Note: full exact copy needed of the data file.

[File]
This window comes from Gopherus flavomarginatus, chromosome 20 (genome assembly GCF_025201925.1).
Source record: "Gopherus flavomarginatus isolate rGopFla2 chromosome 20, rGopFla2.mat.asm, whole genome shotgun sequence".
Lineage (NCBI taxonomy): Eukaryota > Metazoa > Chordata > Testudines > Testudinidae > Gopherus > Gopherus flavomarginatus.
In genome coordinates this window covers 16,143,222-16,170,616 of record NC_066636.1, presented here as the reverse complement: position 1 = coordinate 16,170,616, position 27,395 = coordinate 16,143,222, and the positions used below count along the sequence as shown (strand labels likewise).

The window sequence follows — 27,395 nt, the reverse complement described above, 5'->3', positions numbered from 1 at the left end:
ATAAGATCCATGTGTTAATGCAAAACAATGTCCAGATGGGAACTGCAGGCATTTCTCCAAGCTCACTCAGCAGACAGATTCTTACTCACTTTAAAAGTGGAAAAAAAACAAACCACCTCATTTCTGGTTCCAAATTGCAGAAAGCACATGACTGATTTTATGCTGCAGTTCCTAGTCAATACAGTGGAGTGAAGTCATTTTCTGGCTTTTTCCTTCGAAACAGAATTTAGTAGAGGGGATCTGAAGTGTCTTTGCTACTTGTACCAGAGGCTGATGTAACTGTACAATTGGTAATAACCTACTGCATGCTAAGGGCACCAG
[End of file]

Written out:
This window comes from Gopherus flavomarginatus, chromosome 20 (genome assembly GCF_025201925.1).
Source record: "Gopherus flavomarginatus isolate rGopFla2 chromosome 20, rGopFla2.mat.asm, whole genome shotgun sequence".
Lineage (NCBI taxonomy): Eukaryota > Metazoa > Chordata > Testudines > Testudinidae > Gopherus > Gopherus flavomarginatus.
In genome coordinates this window covers 16,143,222-16,170,616 of record NC_066636.1, presented here as the reverse complement: position 1 = coordinate 16,170,616, position 27,395 = coordinate 16,143,222, and the positions used below count along the sequence as shown (strand labels likewise).

The window sequence follows — 27,395 nt, the reverse complement described above, 5'->3', positions numbered from 1 at the left end:
ATAAGATCCATGTGTTAATGCAAAACAATGTCCAGATGGGAACTGCAGGCATTTCTCCAAGCTCACTCAGCAGACAGATTCTTACTCACTTTAAAAGTGGAAAAAAAACAAACCACCTCATTTCTGGTTCCAAATTGCAGAAAGCACATGACTGATTTTATGCTGCAGTTCCTAGTCAATACAGTGGAGTGAAGTCATTTTCTGGCTTTTTCCTTCGAAACAGAATTTAGTAGAGGGGATCTGAAGTGTCTTTGCTACTTGTACCAGAGGCTGATGTAACTGTACAATTGGTAATAACCTACTGCATGCTAAGGGCACCAG